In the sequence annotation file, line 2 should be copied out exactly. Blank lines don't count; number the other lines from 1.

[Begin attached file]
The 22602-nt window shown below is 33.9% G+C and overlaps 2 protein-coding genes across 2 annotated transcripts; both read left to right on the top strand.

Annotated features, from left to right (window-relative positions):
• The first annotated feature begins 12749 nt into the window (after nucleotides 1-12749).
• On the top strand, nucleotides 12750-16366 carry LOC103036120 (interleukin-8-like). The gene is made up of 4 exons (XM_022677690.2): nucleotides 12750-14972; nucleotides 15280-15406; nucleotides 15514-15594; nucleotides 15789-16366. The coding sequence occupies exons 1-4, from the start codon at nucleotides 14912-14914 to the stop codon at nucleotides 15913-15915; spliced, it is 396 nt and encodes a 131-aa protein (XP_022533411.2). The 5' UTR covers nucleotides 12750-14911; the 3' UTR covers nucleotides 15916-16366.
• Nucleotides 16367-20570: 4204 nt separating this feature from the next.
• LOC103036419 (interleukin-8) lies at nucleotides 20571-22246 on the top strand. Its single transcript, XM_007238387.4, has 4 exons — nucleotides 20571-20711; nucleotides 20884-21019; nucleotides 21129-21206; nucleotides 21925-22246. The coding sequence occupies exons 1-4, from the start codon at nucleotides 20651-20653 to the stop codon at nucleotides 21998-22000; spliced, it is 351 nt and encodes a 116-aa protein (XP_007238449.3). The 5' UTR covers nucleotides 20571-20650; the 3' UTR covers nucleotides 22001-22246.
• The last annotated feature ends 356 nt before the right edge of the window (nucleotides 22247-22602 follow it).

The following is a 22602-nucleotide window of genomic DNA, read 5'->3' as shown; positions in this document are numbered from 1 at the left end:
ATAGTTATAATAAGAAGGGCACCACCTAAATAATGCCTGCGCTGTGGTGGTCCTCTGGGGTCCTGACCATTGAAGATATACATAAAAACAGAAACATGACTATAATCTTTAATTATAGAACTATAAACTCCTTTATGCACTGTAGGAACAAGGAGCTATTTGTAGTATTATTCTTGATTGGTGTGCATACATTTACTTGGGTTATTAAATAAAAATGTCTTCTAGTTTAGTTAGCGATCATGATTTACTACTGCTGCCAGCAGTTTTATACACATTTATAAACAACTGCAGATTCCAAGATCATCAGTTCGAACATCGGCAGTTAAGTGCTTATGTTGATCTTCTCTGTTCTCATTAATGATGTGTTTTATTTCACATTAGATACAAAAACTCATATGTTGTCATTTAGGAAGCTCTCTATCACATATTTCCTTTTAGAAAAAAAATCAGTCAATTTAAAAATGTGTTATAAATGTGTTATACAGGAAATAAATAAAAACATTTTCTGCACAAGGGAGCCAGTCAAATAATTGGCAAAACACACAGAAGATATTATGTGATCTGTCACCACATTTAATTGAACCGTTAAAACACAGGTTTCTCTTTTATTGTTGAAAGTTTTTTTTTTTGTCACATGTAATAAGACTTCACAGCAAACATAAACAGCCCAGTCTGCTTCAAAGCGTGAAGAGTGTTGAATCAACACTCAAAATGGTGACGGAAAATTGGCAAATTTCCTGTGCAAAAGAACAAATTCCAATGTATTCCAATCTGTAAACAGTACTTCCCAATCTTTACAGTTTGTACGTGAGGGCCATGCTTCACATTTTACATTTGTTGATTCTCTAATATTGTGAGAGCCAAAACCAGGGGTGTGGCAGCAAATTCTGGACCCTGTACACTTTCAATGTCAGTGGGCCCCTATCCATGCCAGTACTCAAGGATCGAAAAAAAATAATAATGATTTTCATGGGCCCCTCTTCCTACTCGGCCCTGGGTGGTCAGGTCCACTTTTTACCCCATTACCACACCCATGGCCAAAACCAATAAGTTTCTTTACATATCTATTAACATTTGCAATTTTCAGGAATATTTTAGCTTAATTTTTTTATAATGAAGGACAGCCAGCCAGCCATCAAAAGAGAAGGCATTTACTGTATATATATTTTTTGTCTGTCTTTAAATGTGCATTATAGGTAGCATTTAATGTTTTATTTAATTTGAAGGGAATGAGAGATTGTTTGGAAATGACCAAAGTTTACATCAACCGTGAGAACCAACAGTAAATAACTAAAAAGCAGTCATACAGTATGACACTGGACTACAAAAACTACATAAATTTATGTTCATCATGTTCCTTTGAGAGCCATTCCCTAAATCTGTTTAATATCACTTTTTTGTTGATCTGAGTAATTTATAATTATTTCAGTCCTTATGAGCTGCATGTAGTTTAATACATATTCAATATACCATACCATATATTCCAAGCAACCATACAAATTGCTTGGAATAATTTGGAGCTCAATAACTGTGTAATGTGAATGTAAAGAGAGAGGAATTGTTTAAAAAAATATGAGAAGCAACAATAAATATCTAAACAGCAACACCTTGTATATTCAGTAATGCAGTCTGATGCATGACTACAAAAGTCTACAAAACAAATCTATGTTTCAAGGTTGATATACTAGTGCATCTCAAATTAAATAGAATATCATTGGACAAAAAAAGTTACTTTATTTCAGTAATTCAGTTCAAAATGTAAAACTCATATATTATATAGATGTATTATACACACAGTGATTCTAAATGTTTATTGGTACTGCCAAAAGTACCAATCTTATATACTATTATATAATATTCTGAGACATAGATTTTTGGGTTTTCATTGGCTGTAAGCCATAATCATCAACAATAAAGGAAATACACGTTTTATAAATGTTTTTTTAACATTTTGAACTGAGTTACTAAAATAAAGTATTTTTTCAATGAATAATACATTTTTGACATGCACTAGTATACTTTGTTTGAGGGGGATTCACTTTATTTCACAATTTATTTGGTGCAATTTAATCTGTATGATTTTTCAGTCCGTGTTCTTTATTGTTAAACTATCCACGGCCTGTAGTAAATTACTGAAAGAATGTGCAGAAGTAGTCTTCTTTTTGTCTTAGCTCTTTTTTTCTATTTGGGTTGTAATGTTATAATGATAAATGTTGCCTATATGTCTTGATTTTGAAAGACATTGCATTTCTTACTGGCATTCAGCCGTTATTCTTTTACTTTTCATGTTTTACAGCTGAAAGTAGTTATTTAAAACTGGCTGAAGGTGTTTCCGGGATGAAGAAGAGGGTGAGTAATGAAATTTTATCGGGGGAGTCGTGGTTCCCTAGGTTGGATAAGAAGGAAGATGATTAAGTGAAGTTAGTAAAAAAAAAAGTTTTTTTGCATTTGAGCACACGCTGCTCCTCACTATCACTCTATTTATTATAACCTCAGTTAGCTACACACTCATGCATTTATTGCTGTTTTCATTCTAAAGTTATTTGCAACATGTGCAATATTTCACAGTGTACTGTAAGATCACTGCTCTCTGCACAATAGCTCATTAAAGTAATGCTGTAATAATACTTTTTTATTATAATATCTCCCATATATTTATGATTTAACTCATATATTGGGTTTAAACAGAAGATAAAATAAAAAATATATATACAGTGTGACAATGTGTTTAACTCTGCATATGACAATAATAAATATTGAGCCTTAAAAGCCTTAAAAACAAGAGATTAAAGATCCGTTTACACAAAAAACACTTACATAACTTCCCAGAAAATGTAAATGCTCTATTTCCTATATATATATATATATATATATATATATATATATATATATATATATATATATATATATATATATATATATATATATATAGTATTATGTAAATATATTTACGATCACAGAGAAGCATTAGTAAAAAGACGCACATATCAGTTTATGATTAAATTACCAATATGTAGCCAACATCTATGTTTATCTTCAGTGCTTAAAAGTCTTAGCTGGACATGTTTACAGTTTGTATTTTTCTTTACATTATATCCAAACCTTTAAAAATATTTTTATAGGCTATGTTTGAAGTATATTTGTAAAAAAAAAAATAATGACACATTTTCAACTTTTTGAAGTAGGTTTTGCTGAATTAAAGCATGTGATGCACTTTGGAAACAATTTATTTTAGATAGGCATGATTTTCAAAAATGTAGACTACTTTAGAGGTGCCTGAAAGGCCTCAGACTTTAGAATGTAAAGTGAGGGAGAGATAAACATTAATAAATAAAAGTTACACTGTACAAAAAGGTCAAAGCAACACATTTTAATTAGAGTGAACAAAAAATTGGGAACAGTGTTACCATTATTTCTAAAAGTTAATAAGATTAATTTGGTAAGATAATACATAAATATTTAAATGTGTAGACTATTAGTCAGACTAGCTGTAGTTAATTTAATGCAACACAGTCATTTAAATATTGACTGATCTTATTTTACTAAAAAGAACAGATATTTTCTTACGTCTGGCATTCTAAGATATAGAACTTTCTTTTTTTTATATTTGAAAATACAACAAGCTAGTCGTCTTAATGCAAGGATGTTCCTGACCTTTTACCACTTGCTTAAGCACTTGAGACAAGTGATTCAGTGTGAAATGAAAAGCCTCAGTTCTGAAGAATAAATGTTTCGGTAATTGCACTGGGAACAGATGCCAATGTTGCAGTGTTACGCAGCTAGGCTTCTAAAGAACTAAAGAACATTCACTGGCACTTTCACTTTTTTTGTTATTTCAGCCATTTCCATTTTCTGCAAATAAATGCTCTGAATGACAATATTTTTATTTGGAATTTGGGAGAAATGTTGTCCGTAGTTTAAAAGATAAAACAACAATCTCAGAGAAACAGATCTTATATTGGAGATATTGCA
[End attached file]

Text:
Annotated features, from left to right (window-relative positions):